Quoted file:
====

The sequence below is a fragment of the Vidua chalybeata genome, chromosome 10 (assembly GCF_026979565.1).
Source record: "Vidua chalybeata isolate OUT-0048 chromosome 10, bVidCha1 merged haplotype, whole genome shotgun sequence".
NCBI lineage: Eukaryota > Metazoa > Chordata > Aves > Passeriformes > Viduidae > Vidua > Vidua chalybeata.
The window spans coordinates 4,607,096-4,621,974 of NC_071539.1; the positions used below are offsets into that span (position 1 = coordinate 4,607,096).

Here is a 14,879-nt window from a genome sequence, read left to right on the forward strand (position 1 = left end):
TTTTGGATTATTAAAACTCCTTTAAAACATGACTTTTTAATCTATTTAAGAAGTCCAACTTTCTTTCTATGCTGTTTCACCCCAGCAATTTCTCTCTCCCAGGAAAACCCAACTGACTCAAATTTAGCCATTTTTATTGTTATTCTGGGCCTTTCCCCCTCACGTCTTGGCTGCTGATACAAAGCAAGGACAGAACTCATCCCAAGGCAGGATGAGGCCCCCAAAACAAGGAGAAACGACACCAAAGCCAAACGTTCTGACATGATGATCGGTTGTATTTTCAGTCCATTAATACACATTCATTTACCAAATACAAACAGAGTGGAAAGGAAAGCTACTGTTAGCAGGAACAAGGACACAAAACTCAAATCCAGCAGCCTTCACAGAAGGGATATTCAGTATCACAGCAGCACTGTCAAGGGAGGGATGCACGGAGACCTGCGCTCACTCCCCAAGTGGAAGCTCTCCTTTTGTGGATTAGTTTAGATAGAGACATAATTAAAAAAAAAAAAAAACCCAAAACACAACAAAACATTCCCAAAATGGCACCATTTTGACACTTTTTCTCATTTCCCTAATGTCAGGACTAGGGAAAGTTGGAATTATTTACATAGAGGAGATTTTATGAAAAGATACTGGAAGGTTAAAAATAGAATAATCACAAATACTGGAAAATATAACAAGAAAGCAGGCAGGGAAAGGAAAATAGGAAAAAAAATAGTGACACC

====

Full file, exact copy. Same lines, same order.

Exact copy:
The sequence below is a fragment of the Vidua chalybeata genome, chromosome 10 (assembly GCF_026979565.1).
Source record: "Vidua chalybeata isolate OUT-0048 chromosome 10, bVidCha1 merged haplotype, whole genome shotgun sequence".
NCBI lineage: Eukaryota > Metazoa > Chordata > Aves > Passeriformes > Viduidae > Vidua > Vidua chalybeata.
The window spans coordinates 4,607,096-4,621,974 of NC_071539.1; the positions used below are offsets into that span (position 1 = coordinate 4,607,096).

Here is a 14,879-nt window from a genome sequence, read left to right on the forward strand (position 1 = left end):
TTTTGGATTATTAAAACTCCTTTAAAACATGACTTTTTAATCTATTTAAGAAGTCCAACTTTCTTTCTATGCTGTTTCACCCCAGCAATTTCTCTCTCCCAGGAAAACCCAACTGACTCAAATTTAGCCATTTTTATTGTTATTCTGGGCCTTTCCCCCTCACGTCTTGGCTGCTGATACAAAGCAAGGACAGAACTCATCCCAAGGCAGGATGAGGCCCCCAAAACAAGGAGAAACGACACCAAAGCCAAACGTTCTGACATGATGATCGGTTGTATTTTCAGTCCATTAATACACATTCATTTACCAAATACAAACAGAGTGGAAAGGAAAGCTACTGTTAGCAGGAACAAGGACACAAAACTCAAATCCAGCAGCCTTCACAGAAGGGATATTCAGTATCACAGCAGCACTGTCAAGGGAGGGATGCACGGAGACCTGCGCTCACTCCCCAAGTGGAAGCTCTCCTTTTGTGGATTAGTTTAGATAGAGACATAATTAAAAAAAAAAAAAAACCCAAAACACAACAAAACATTCCCAAAATGGCACCATTTTGACACTTTTTCTCATTTCCCTAATGTCAGGACTAGGGAAAGTTGGAATTATTTACATAGAGGAGATTTTATGAAAAGATACTGGAAGGTTAAAAATAGAATAATCACAAATACTGGAAAATATAACAAGAAAGCAGGCAGGGAAAGGAAAATAGGAAAAAAAATAGTGACACC